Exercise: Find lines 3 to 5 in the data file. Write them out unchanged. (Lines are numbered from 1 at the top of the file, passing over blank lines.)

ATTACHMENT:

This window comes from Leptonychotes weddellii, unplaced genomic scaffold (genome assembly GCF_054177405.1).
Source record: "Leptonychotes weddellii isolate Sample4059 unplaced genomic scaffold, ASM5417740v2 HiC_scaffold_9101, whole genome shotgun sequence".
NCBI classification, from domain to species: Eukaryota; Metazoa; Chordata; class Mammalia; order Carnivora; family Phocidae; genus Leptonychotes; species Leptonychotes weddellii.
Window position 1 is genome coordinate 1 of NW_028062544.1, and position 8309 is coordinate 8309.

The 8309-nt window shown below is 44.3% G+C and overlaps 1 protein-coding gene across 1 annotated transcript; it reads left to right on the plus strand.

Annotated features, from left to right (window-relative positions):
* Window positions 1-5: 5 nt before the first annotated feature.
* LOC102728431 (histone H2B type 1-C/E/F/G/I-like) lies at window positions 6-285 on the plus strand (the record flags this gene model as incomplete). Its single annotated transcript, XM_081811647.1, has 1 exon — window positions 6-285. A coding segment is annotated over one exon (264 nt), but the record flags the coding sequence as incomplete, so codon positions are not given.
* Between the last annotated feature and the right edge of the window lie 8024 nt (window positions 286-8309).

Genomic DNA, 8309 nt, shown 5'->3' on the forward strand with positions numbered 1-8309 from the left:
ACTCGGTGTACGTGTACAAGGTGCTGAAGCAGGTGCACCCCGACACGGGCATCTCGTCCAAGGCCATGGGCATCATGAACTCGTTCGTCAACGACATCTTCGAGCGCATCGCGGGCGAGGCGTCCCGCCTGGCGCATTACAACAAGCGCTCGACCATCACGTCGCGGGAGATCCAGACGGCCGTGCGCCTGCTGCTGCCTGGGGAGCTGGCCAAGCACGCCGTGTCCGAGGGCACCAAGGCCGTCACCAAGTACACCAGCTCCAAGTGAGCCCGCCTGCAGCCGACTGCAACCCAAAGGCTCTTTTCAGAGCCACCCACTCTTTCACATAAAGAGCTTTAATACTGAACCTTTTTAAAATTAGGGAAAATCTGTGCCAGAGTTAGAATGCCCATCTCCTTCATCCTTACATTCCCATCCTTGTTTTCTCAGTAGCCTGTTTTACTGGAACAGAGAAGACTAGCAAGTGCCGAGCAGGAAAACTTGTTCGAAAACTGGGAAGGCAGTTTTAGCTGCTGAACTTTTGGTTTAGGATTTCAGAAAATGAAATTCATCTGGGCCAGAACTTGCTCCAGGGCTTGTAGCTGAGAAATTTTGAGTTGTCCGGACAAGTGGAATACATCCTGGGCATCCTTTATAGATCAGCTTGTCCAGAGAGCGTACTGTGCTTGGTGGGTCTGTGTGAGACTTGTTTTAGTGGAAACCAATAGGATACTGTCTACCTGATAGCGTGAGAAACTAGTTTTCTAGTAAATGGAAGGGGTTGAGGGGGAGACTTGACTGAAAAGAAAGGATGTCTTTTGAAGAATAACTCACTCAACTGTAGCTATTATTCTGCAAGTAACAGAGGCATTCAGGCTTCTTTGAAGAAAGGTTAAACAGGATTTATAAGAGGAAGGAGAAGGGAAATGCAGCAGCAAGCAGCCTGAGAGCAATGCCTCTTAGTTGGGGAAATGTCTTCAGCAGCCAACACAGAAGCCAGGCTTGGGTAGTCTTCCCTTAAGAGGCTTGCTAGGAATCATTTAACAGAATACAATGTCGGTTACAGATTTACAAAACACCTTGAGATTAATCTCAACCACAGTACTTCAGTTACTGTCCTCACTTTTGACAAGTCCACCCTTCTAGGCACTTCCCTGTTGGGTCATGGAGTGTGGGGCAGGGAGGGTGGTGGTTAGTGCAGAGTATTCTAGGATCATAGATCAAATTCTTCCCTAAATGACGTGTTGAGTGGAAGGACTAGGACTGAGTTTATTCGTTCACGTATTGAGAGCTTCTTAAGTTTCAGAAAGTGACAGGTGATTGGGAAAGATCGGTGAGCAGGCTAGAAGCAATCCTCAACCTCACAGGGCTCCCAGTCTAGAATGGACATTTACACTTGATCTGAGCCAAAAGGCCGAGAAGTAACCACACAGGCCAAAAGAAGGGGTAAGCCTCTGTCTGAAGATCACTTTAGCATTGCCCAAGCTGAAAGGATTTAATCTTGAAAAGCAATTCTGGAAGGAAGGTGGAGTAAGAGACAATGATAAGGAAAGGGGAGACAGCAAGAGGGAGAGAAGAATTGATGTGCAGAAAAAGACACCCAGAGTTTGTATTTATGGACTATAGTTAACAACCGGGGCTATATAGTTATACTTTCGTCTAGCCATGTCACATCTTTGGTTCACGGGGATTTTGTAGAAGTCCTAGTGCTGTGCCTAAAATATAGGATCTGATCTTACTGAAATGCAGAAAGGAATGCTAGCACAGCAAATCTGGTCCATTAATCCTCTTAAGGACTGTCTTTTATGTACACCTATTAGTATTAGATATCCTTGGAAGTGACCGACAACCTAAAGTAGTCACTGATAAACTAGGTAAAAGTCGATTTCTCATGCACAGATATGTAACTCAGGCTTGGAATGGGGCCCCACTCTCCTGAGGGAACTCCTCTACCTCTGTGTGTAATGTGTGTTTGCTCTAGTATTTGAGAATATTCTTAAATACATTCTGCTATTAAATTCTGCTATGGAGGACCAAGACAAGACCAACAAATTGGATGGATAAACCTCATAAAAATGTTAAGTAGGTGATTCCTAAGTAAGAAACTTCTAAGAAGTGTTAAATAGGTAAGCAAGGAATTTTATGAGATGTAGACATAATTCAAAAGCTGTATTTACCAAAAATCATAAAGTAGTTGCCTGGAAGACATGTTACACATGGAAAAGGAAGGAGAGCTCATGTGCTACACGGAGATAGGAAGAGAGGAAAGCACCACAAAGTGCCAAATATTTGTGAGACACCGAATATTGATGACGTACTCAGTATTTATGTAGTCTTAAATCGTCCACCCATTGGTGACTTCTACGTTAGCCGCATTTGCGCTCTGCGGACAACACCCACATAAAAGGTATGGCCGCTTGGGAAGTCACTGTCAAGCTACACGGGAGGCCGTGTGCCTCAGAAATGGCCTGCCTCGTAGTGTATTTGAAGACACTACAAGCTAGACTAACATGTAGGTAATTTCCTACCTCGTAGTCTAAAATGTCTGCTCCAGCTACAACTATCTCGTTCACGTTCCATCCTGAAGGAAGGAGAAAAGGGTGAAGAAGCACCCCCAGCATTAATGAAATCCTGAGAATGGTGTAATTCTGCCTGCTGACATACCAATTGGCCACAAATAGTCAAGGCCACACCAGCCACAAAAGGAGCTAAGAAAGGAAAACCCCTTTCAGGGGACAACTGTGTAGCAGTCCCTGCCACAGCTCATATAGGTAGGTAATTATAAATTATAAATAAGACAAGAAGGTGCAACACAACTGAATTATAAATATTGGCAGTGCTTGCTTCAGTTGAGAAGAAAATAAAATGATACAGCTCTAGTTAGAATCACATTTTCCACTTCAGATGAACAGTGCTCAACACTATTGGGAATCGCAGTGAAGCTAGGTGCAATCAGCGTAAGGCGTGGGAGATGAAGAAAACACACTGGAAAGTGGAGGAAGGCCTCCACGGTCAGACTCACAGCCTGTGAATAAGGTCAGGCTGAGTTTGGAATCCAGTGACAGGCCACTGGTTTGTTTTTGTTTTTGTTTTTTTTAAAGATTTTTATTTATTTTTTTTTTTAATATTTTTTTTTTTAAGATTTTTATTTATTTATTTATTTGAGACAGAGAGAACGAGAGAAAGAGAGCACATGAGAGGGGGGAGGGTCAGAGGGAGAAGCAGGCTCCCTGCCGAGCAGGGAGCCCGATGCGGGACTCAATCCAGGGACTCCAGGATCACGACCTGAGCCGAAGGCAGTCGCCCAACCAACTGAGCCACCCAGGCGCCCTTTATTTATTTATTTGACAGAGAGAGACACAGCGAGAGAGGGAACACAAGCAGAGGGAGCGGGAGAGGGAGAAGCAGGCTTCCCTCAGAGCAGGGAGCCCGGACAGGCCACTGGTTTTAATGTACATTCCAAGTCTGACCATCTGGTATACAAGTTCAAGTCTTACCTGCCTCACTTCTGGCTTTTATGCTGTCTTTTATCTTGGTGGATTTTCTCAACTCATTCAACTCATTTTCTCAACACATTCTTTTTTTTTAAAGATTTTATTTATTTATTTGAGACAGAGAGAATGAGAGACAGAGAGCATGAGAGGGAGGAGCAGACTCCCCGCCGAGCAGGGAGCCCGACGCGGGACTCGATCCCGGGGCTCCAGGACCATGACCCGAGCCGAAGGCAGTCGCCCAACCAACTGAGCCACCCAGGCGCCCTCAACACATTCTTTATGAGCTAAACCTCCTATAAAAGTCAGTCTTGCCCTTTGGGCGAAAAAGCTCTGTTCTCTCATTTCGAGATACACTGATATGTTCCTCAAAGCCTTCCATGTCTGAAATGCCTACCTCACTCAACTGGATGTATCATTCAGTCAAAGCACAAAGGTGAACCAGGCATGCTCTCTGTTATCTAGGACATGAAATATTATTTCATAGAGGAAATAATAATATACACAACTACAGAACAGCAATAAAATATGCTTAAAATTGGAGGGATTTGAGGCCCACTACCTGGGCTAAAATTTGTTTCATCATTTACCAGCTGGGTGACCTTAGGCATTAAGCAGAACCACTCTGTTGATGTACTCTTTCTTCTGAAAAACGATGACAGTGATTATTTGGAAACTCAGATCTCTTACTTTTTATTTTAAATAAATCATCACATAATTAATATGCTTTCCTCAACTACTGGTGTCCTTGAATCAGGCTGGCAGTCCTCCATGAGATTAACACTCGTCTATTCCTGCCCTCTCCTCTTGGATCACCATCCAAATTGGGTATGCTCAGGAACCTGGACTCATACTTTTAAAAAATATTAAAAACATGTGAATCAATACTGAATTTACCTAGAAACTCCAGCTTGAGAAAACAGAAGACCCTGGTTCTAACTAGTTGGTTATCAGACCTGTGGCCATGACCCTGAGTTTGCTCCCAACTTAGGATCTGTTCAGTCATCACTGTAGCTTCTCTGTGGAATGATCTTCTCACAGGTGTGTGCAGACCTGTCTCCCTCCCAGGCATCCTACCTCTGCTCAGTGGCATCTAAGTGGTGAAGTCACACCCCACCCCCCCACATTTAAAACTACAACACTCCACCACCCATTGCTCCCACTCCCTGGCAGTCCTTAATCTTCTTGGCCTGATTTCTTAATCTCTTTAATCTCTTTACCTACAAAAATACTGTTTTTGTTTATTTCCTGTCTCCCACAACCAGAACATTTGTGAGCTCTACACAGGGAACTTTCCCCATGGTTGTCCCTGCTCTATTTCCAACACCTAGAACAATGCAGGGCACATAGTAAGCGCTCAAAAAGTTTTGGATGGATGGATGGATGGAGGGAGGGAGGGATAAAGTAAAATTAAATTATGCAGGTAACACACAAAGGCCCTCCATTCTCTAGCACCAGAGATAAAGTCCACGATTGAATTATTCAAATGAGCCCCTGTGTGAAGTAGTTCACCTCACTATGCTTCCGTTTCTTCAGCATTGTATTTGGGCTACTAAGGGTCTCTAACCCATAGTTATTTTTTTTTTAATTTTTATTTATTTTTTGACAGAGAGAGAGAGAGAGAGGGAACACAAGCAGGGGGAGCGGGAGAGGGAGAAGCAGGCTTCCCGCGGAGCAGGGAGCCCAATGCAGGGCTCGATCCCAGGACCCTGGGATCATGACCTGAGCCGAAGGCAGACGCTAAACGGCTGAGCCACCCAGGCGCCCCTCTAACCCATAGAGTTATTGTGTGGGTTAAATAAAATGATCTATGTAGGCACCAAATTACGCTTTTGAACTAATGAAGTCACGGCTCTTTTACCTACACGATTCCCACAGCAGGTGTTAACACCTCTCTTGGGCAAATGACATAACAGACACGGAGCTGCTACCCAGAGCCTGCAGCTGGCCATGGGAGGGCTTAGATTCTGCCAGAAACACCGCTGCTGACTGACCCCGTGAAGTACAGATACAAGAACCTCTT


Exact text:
NCBI classification, from domain to species: Eukaryota; Metazoa; Chordata; class Mammalia; order Carnivora; family Phocidae; genus Leptonychotes; species Leptonychotes weddellii.
Window position 1 is genome coordinate 1 of NW_028062544.1, and position 8309 is coordinate 8309.

The 8309-nt window shown below is 44.3% G+C and overlaps 1 protein-coding gene across 1 annotated transcript; it reads left to right on the plus strand.